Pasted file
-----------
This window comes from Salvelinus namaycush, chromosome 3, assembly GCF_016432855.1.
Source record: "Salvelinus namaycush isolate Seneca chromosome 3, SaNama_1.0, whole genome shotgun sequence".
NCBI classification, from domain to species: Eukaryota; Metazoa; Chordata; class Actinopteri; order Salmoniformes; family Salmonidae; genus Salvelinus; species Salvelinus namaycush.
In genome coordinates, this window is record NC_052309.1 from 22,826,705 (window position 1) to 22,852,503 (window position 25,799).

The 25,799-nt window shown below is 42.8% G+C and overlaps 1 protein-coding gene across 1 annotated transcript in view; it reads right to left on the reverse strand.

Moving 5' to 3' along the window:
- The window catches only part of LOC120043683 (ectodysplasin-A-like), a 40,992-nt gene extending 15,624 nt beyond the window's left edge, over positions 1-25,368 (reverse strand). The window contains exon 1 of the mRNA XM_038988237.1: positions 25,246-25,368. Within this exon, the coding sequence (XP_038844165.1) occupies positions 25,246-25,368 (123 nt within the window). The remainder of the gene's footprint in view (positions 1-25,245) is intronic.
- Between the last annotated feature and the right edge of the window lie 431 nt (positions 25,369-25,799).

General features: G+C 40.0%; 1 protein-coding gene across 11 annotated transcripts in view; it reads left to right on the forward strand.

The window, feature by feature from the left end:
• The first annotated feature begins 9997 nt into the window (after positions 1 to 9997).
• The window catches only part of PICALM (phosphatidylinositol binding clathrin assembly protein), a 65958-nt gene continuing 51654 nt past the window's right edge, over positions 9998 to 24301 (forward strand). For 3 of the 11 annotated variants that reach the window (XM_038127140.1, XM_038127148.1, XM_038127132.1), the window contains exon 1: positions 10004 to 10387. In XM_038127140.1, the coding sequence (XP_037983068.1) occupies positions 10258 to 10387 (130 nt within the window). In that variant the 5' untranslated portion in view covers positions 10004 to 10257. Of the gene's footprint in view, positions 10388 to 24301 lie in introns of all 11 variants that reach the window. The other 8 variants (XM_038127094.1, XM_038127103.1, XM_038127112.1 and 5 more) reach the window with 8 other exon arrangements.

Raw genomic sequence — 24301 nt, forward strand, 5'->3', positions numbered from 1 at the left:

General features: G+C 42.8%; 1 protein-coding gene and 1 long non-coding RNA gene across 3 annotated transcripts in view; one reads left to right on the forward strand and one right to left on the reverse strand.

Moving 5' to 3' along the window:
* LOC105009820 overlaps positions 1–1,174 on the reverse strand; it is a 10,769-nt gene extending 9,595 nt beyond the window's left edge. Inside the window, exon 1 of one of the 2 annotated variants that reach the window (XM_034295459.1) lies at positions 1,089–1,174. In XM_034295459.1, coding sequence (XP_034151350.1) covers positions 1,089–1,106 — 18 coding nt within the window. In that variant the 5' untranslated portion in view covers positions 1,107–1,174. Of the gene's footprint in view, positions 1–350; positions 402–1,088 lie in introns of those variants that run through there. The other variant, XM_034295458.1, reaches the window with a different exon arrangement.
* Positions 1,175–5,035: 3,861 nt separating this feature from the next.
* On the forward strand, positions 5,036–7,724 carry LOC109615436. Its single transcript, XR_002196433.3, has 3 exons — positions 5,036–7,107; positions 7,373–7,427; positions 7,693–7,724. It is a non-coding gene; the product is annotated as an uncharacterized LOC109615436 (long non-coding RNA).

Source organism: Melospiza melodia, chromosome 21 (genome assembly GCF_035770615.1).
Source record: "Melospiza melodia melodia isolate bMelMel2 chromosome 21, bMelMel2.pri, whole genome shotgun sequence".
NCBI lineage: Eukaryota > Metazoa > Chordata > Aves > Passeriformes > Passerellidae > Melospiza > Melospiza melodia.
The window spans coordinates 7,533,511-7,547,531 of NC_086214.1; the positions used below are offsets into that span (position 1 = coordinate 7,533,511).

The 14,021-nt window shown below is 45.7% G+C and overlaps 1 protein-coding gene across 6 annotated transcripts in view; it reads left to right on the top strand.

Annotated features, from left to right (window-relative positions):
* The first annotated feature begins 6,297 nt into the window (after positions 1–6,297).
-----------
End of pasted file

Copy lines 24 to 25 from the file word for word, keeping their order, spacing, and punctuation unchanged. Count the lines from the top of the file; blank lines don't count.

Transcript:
Annotated features, from left to right (window-relative positions):
* The first annotated feature begins 6,297 nt into the window (after positions 1–6,297).